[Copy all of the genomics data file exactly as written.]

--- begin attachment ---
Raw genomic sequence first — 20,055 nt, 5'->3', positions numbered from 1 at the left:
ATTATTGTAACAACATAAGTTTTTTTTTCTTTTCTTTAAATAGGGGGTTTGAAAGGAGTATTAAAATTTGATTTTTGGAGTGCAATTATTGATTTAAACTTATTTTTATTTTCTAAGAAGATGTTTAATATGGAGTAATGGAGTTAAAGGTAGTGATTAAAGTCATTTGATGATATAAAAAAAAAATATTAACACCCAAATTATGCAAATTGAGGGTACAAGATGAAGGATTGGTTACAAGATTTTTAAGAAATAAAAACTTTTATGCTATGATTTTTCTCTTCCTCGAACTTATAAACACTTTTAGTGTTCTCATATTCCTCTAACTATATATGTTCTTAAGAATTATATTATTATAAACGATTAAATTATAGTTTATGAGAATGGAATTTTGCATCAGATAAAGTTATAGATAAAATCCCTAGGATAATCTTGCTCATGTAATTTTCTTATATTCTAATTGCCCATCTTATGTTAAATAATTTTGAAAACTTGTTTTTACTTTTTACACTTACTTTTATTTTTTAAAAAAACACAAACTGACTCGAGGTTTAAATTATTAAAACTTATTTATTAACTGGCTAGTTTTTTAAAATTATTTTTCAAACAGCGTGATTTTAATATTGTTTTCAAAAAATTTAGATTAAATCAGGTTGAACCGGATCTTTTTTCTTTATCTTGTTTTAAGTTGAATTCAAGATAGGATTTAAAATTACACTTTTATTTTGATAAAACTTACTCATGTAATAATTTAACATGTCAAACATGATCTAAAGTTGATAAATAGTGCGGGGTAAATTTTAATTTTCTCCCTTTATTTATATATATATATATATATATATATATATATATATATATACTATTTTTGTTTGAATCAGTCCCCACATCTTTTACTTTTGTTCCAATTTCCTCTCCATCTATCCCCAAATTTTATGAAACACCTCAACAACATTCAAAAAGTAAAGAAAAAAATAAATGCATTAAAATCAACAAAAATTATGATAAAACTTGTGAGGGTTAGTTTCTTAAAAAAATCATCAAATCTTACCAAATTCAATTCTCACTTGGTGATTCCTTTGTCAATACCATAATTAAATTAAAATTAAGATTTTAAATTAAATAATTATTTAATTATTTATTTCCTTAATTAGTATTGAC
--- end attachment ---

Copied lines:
Raw genomic sequence first — 20,055 nt, 5'->3', positions numbered from 1 at the left:
ATTATTGTAACAACATAAGTTTTTTTTTCTTTTCTTTAAATAGGGGGTTTGAAAGGAGTATTAAAATTTGATTTTTGGAGTGCAATTATTGATTTAAACTTATTTTTATTTTCTAAGAAGATGTTTAATATGGAGTAATGGAGTTAAAGGTAGTGATTAAAGTCATTTGATGATATAAAAAAAAAATATTAACACCCAAATTATGCAAATTGAGGGTACAAGATGAAGGATTGGTTACAAGATTTTTAAGAAATAAAAACTTTTATGCTATGATTTTTCTCTTCCTCGAACTTATAAACACTTTTAGTGTTCTCATATTCCTCTAACTATATATGTTCTTAAGAATTATATTATTATAAACGATTAAATTATAGTTTATGAGAATGGAATTTTGCATCAGATAAAGTTATAGATAAAATCCCTAGGATAATCTTGCTCATGTAATTTTCTTATATTCTAATTGCCCATCTTATGTTAAATAATTTTGAAAACTTGTTTTTACTTTTTACACTTACTTTTATTTTTTAAAAAAACACAAACTGACTCGAGGTTTAAATTATTAAAACTTATTTATTAACTGGCTAGTTTTTTAAAATTATTTTTCAAACAGCGTGATTTTAATATTGTTTTCAAAAAATTTAGATTAAATCAGGTTGAACCGGATCTTTTTTCTTTATCTTGTTTTAAGTTGAATTCAAGATAGGATTTAAAATTACACTTTTATTTTGATAAAACTTACTCATGTAATAATTTAACATGTCAAACATGATCTAAAGTTGATAAATAGTGCGGGGTAAATTTTAATTTTCTCCCTTTATTTATATATATATATATATATATATATATATATATATATATACTATTTTTGTTTGAATCAGTCCCCACATCTTTTACTTTTGTTCCAATTTCCTCTCCATCTATCCCCAAATTTTATGAAACACCTCAACAACATTCAAAAAGTAAAGAAAAAAATAAATGCATTAAAATCAACAAAAATTATGATAAAACTTGTGAGGGTTAGTTTCTTAAAAAAATCATCAAATCTTACCAAATTCAATTCTCACTTGGTGATTCCTTTGTCAATACCATAATTAAATTAAAATTAAGATTTTAAATTAAATAATTATTTAATTATTTATTTCCTTAATTAGTATTGAC